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From: DICT.TW English-Chinese Dictionary 英漢字典

 sheep /ˈʃip/

From: Webster's Revised Unabridged Dictionary (1913)

 Sheep n. sing. & pl.
 1. Zool. Any one of several species of ruminants of the genus Ovis, native of the higher mountains of both hemispheres, but most numerous in Asia.
 Note:The domestic sheep (Ovis aries) varies much in size, in the length and texture of its wool, the form and size of its horns, the length of its tail, etc. It was domesticated in prehistoric ages, and many distinct breeds have been produced; as the merinos, celebrated for their fine wool; the Cretan sheep, noted for their long horns; the fat-tailed, or Turkish, sheep, remarkable for the size and fatness of the tail, which often has to be supported on trucks; the Southdowns, in which the horns are lacking; and an Asiatic breed which always has four horns.
 2. A weak, bashful, silly fellow.
 3. pl. Fig.: The people of God, as being under the government and protection of Christ, the great Shepherd.
 Rocky mountain sheep.Zool. See Bighorn.
 Maned sheep. Zool. See Aoudad.
 Sheep bot Zool., the larva of the sheep botfly. See Estrus.
 Sheep dog Zool., a shepherd dog, or collie.
 Sheep laurel Bot., a small North American shrub (Kalmia angustifolia) with deep rose-colored flowers in corymbs.
 Sheep pest Bot., an Australian plant (Acaena ovina) related to the burnet. The fruit is covered with barbed spines, by which it adheres to the wool of sheep.
 Sheep run, an extensive tract of country where sheep range and graze.
 Sheep's beard Bot., a cichoraceous herb (Urospermum Dalechampii) of Southern Europe; -- so called from the conspicuous pappus of the achenes.
 Sheep's bit Bot., a European herb (Jasione montana) having much the appearance of scabious.
 Sheep pox Med., a contagious disease of sheep, characterixed by the development of vesicles or pocks upon the skin.
 Sheep scabious. Bot. Same as Sheep's bit.
 Sheep shears, shears in which the blades form the two ends of a steel bow, by the elasticity of which they open as often as pressed together by the hand in cutting; -- so called because used to cut off the wool of sheep.
 Sheep sorrel. Bot., a prerennial herb (Rumex Acetosella) growing naturally on poor, dry, gravelly soil. Its leaves have a pleasant acid taste like sorrel.
 Sheep's-wool Zool., the highest grade of Florida commercial sponges (Spongia equina, variety gossypina).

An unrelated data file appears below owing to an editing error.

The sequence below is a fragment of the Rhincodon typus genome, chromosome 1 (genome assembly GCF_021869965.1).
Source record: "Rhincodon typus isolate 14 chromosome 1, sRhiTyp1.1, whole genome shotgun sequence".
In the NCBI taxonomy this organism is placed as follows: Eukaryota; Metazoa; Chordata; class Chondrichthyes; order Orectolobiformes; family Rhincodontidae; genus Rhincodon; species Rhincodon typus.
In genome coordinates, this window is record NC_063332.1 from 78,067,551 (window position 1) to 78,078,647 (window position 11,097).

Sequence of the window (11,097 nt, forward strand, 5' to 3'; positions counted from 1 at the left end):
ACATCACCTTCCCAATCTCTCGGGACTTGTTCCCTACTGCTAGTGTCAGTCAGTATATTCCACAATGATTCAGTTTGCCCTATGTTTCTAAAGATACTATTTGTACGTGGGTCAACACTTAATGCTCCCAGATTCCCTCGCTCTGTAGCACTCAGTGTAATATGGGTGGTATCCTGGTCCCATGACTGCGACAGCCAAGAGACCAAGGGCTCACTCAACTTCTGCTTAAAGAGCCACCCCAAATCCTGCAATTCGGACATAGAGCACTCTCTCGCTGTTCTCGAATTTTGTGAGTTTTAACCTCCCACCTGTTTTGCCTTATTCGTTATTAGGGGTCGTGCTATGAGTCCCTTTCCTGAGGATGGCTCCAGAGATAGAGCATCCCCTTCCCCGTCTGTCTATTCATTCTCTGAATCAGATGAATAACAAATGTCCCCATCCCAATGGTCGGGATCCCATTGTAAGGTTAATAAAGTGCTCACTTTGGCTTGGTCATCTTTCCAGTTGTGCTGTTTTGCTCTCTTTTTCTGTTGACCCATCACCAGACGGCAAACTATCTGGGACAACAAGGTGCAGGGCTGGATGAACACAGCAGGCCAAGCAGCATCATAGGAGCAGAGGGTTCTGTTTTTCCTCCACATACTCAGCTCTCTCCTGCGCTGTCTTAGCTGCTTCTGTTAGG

Sheep tick Zool., a wingless parasitic insect (Melophagus ovinus) belonging to the Diptera. It fixes its proboscis in the skin of the sheep and sucks the blood, leaving a swelling. Called also sheep pest, and sheep louse.
 Sheep walk, a pasture for sheep; a sheep run.
 Wild sheep. Zool. See Argali, Mouflon, and Oorial.

From: WordNet (r) 2.0

      n 1: woolly usually horned ruminant mammal related to the goat
      2: a timid defenseless simpleton who is readily preyed upon
      3: a docile and vulnerable person who would rather follow than
         make an independent decision; "his students followed him
         like sheep"

From: Easton's 1897 Bible Dictionary

    are of different varieties. Probably the flocks of Abraham and
    Isaac were of the wild species found still in the mountain
    regions of Persia and Kurdistan. After the Exodus, and as a
    result of intercourse with surrounding nations, other species
    were no doubt introduced into the herds of the people of Israel.
    They are frequently mentioned in Scripture. The care of a
    shepherd over his flock is referred to as illustrating God's
    care over his people (Ps. 23:1, 2; 74:1; 77:20; Isa. 40:11;
    53:6; John 10:1-5, 7-16).
      "The sheep of Palestine are longer in the head than ours, and
    have tails from 5 inches broad at the narrowest part to 15
    inches at the widest, the weight being in proportion, and
    ranging generally from 10 to 14 lbs., but sometimes extending to
    30 lbs. The tails are indeed huge masses of fat" (Geikie's Holy
    Land, etc.). The tail was no doubt the "rump" so frequently
    referred to in the Levitical sacrifices (Ex. 29:22; Lev. 3:9;
    7:3; 9:19). Sheep-shearing was generally an occasion of great
    festivity (Gen. 31:19; 38:12, 13; 1 Sam. 25:4-8, 36; 2 Sam.